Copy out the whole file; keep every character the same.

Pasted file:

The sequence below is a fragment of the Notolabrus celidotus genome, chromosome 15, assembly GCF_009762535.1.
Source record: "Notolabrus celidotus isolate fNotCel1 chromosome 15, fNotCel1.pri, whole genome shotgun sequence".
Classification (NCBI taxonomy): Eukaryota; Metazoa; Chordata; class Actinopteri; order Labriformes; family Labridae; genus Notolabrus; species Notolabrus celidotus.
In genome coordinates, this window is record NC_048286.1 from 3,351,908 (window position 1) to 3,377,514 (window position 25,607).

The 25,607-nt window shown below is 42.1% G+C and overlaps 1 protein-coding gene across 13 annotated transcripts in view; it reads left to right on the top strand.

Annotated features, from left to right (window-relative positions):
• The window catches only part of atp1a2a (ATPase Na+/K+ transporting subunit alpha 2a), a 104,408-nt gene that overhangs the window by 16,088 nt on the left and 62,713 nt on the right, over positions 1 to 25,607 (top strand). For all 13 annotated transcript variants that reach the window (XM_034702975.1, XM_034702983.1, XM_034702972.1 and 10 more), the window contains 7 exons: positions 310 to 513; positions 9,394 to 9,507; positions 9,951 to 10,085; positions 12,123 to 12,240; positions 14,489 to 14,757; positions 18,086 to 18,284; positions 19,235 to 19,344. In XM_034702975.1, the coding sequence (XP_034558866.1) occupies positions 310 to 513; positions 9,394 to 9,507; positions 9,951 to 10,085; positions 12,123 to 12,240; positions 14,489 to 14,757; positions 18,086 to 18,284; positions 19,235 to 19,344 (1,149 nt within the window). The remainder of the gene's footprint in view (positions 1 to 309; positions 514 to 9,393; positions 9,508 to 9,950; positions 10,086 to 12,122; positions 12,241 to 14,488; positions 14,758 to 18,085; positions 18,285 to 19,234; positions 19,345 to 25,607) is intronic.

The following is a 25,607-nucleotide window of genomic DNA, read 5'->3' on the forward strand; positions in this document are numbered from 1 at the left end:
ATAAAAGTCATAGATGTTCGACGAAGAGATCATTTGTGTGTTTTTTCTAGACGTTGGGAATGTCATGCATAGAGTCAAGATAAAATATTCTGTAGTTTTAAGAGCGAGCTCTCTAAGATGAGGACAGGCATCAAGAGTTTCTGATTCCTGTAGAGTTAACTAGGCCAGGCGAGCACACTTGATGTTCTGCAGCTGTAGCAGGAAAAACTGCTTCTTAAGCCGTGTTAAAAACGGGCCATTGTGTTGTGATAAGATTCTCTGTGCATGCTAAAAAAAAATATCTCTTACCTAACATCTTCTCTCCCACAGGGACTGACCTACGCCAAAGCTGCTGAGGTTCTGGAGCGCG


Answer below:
The sequence below is a fragment of the Notolabrus celidotus genome, chromosome 15, assembly GCF_009762535.1.
Source record: "Notolabrus celidotus isolate fNotCel1 chromosome 15, fNotCel1.pri, whole genome shotgun sequence".
Classification (NCBI taxonomy): Eukaryota; Metazoa; Chordata; class Actinopteri; order Labriformes; family Labridae; genus Notolabrus; species Notolabrus celidotus.
In genome coordinates, this window is record NC_048286.1 from 3,351,908 (window position 1) to 3,377,514 (window position 25,607).

The 25,607-nt window shown below is 42.1% G+C and overlaps 1 protein-coding gene across 13 annotated transcripts in view; it reads left to right on the top strand.

Annotated features, from left to right (window-relative positions):
• The window catches only part of atp1a2a (ATPase Na+/K+ transporting subunit alpha 2a), a 104,408-nt gene that overhangs the window by 16,088 nt on the left and 62,713 nt on the right, over positions 1 to 25,607 (top strand). For all 13 annotated transcript variants that reach the window (XM_034702975.1, XM_034702983.1, XM_034702972.1 and 10 more), the window contains 7 exons: positions 310 to 513; positions 9,394 to 9,507; positions 9,951 to 10,085; positions 12,123 to 12,240; positions 14,489 to 14,757; positions 18,086 to 18,284; positions 19,235 to 19,344. In XM_034702975.1, the coding sequence (XP_034558866.1) occupies positions 310 to 513; positions 9,394 to 9,507; positions 9,951 to 10,085; positions 12,123 to 12,240; positions 14,489 to 14,757; positions 18,086 to 18,284; positions 19,235 to 19,344 (1,149 nt within the window). The remainder of the gene's footprint in view (positions 1 to 309; positions 514 to 9,393; positions 9,508 to 9,950; positions 10,086 to 12,122; positions 12,241 to 14,488; positions 14,758 to 18,085; positions 18,285 to 19,234; positions 19,345 to 25,607) is intronic.

The following is a 25,607-nucleotide window of genomic DNA, read 5'->3' on the forward strand; positions in this document are numbered from 1 at the left end:
ATAAAAGTCATAGATGTTCGACGAAGAGATCATTTGTGTGTTTTTTCTAGACGTTGGGAATGTCATGCATAGAGTCAAGATAAAATATTCTGTAGTTTTAAGAGCGAGCTCTCTAAGATGAGGACAGGCATCAAGAGTTTCTGATTCCTGTAGAGTTAACTAGGCCAGGCGAGCACACTTGATGTTCTGCAGCTGTAGCAGGAAAAACTGCTTCTTAAGCCGTGTTAAAAACGGGCCATTGTGTTGTGATAAGATTCTCTGTGCATGCTAAAAAAAAATATCTCTTACCTAACATCTTCTCTCCCACAGGGACTGACCTACGCCAAAGCTGCTGAGGTTCTGGAGCGCG